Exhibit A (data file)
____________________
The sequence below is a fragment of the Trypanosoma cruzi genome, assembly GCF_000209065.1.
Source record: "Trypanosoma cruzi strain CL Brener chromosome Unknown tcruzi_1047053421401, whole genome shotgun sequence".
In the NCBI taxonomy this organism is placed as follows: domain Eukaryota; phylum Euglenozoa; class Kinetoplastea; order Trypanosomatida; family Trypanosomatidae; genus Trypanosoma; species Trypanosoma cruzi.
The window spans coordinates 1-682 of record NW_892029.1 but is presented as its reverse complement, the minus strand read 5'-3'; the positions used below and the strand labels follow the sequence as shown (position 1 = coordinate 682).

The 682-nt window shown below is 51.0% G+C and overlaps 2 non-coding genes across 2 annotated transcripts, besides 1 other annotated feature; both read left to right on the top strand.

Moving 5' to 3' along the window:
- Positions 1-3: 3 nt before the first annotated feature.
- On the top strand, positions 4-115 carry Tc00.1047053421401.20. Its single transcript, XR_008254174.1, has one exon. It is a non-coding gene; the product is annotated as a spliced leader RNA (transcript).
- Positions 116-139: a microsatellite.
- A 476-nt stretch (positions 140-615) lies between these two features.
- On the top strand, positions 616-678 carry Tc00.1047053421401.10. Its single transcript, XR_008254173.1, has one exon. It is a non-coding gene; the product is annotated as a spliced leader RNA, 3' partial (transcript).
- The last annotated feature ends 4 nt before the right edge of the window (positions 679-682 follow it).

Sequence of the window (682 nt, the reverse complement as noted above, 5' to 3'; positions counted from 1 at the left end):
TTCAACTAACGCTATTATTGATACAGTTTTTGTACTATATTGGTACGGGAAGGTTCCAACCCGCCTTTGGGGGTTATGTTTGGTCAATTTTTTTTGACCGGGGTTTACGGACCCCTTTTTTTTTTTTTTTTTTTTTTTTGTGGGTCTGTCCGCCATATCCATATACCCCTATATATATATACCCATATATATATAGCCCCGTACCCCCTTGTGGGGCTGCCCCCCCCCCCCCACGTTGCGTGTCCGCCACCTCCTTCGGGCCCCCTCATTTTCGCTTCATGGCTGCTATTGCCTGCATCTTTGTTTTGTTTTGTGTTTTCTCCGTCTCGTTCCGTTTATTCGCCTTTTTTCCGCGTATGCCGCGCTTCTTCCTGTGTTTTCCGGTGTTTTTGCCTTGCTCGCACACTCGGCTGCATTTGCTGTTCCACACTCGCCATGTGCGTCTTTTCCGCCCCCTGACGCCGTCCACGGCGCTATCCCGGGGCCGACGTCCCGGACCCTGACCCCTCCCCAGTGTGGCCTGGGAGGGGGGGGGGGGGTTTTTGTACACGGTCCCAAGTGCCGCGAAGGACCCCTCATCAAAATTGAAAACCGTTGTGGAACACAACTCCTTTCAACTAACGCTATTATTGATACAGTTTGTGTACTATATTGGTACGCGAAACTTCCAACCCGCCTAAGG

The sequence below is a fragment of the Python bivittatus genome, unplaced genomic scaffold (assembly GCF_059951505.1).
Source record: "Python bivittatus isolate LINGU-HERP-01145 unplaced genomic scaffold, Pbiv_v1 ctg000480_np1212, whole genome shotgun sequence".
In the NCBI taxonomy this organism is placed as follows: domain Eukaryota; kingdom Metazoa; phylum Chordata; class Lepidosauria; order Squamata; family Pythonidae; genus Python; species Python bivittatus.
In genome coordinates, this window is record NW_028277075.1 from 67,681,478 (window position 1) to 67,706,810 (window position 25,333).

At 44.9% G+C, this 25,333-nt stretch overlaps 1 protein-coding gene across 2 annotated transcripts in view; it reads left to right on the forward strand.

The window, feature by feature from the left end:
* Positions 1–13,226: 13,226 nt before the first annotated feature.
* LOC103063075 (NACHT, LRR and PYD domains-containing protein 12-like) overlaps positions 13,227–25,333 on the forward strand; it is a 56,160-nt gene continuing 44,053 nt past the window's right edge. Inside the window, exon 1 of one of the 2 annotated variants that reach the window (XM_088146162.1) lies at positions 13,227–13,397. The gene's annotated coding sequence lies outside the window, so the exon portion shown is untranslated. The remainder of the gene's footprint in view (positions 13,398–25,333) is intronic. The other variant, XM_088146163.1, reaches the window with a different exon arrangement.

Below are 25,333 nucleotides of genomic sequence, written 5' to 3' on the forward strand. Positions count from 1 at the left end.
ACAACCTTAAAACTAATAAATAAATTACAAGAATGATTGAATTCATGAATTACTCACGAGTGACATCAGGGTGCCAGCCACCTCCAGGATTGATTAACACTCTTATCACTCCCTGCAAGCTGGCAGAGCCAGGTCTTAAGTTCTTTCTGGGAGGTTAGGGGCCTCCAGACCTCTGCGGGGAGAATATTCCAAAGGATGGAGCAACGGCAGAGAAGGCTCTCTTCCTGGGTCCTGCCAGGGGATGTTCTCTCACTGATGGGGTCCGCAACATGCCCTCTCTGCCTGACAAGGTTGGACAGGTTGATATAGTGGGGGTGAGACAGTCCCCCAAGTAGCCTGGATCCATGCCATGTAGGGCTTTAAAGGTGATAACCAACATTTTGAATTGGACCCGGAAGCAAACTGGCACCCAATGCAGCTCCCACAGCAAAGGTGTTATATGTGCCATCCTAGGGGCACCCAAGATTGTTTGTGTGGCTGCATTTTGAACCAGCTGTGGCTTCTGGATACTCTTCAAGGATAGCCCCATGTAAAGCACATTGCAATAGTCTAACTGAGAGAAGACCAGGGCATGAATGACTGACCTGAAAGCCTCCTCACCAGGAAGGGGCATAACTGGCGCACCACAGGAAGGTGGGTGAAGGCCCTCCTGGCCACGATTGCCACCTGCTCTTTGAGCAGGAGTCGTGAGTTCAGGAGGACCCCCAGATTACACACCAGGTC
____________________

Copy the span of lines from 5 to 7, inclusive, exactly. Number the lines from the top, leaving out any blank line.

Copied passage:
The 682-nt window shown below is 51.0% G+C and overlaps 2 non-coding genes across 2 annotated transcripts, besides 1 other annotated feature; both read left to right on the top strand.

Moving 5' to 3' along the window:
- Positions 1-3: 3 nt before the first annotated feature.